Des Moines, Iowa, saw record snowfall. In Monticello, Arkansas, a horse barn collapsed, all 11 horses though, a-OK. Indiana saw downed trees and fire, lightning suspected.

In Kentucky, it was strong winds flipping tractor-trailers like toys. And across Alabama, high winds damaged a church and the skies opened up with rain and misery.


MARQUEZ: I want to bring in meteorologist Alexandra Steele. Alexandra, why? Why are we seeing this weather?

ALEXANDA STEELE, AMS METEOROLOGIST: All right, this is what happened and it's a different scenario than now. We have this very amplified jet. You can see this is what's bringing this arctic air south to Texas. You can see also this incredibly warm air bringing the Gulf of Mexico moisture and this heat all the way as far north as Maine.

So 150-mile-per-hour jet as well. Remember, there was a lot of wind energy with this. Usually the jet stream's about 100 miles per hour so that was strong. Also very strong at the surface, southerly winds, but 100 miles per hour.

So the winds were there. There's the warmth and here's what happened. So Miguel, the warm and the cold, the clashing set off these severe storms and the snow. So record severe weather.

MARQUEZ: And what's ahead, this weekend, the next week? STEELE: All right, big-time changes, finally, we're back to a typical January, February pattern, no severe weather, but some snow, you can see it, Chicago, Cincy, all the way in toward the northeast, even Washington will see some snow showers, maybe about an inch or so. There's where the winter advisories are, and there's the big picture for today. Things pretty quiet other than that snow.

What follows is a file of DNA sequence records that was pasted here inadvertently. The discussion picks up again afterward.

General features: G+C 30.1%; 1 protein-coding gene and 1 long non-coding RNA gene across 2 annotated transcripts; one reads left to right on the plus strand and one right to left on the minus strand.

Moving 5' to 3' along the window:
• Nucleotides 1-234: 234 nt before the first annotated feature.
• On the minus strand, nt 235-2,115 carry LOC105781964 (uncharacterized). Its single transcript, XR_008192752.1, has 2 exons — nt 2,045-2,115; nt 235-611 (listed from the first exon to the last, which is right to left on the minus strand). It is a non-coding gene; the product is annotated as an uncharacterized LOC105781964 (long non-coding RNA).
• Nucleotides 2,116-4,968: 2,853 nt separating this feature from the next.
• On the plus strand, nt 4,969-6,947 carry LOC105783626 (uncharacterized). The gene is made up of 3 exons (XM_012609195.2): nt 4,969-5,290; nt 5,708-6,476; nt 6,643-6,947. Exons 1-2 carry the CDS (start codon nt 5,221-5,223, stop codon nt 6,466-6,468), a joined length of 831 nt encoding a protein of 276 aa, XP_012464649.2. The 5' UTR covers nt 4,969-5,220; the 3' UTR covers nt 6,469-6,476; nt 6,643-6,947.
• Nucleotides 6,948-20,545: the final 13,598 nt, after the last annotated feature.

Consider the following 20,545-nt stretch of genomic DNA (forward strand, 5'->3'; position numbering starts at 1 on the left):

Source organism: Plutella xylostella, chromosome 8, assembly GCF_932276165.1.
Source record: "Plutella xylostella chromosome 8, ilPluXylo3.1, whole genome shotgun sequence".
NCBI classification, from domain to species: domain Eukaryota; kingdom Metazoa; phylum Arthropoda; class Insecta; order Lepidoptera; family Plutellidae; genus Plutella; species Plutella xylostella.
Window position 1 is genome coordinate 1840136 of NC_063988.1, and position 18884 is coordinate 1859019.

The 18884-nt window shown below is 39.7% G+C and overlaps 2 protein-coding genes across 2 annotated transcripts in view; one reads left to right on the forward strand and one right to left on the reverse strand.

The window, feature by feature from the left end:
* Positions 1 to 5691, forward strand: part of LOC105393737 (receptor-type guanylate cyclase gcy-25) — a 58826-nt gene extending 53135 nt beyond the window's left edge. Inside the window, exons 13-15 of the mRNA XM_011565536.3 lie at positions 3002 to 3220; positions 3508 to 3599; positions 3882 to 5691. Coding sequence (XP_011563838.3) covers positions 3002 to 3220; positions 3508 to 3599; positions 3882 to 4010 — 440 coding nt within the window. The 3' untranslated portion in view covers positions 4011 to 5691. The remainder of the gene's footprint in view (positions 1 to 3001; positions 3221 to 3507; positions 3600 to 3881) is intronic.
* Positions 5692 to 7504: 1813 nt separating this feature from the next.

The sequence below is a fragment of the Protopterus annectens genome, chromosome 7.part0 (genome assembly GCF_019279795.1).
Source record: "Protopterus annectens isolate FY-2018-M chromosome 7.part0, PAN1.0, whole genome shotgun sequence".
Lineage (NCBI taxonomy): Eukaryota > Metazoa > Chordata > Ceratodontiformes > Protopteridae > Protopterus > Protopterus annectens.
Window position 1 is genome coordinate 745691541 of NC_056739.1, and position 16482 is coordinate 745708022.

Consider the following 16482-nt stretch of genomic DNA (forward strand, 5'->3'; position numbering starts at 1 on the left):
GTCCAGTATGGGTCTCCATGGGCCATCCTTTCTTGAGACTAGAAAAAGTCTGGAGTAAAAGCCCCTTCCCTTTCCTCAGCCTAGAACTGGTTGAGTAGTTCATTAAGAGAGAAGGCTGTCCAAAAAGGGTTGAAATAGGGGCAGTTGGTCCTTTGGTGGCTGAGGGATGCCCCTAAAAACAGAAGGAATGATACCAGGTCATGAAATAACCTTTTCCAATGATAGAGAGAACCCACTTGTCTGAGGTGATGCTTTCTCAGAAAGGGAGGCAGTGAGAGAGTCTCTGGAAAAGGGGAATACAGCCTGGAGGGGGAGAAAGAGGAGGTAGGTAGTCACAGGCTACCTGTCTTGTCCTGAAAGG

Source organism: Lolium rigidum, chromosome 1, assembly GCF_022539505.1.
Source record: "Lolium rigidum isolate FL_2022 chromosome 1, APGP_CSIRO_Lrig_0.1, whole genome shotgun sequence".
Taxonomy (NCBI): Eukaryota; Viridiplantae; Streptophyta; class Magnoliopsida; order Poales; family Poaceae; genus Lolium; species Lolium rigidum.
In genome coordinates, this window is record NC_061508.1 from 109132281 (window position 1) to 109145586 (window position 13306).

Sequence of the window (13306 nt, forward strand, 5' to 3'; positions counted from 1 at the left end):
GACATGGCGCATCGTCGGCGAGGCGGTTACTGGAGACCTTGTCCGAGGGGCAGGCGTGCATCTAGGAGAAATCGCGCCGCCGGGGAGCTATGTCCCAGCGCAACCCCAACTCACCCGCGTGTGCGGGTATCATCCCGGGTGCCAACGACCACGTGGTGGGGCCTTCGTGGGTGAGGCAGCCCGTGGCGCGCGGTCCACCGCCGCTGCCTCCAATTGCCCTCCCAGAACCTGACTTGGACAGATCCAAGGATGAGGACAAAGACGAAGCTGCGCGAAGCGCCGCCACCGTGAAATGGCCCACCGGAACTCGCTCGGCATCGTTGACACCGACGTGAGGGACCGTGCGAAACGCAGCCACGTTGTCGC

MARQUEZ: Alexandra, thank you very much.

New revelations in the Jon Benet Ramsey murder case and they involve the parents of the child beauty queen. Our legal guys will weigh in.


MARQUEZ: It's a surprising twist to the Jon Benet Ramsey case. Our legal guys are back. Avery Friedman in Cleveland, Richard Herman in New York. This week we found out that a grand jury voted in 1999 to indict the 6-year-old beauty queen's parents on charges of child abuse leading to death.

The D.A. didn't file the charges against John and Patsy Ramsey saying he didn't have enough evidence. The new information came from the story in the "Boulder Daily Camera," which also reported that although the grand jurors voted for indictment they were OK with the decision not to prosecute.

Gentlemen, bizarre. Why is this coming out now, Richard?

HERMAN: I don't know why it's coming out now. But how scary is that? That's why, you know, they say a grand jury, you can indict a ham sandwich, I mean, they could have and they did, but leave it to the prosecutor.

I mean, you have to tip your hat to this prosecutor. They made an independent analysis and made a determination because they have an ethical obligation only to bring cases they can win or they can potentially win.

Here there was no evidence linking the parents to the death of this child, and therefore the prosecutor stood tall under a lot of pressure and did not bring the criminal charges.

MARQUEZ: Avery, do you agree? It does sound like since her death so much has come out with DNA evidence and the like that absolved the parents entirely. Yes?

FRIEDMAN: Yes. I hate to agree with this guy. He's 100 percent right on that. I mean, the fact is when the grand jury comes back, in Colorado, the prosecutor is supposed to sign that indictment then go from there.

But all an indictment means by a grand jury is that's where it starts. That's where the prosecutor starts, not where they finish. And the truth is unless a prosecutor in good faith thinks they can prove case beyond a reasonable doubt, it shouldn't go forward. So I think, yes, there was enormous, enormous public pressure. There was a question did Patsy fake the ransom note and the like. But I think the prosecutors made the right decision. Why it came out is somebody did something dishonest. That's a secret transcript, a secret proceeding. Somebody leaked it. That's why it's out right now. Shouldn't be out but it is.

MARQUEZ: Any idea, either of you, how often it is that prosecutors don't follow through on a grand jury indictment?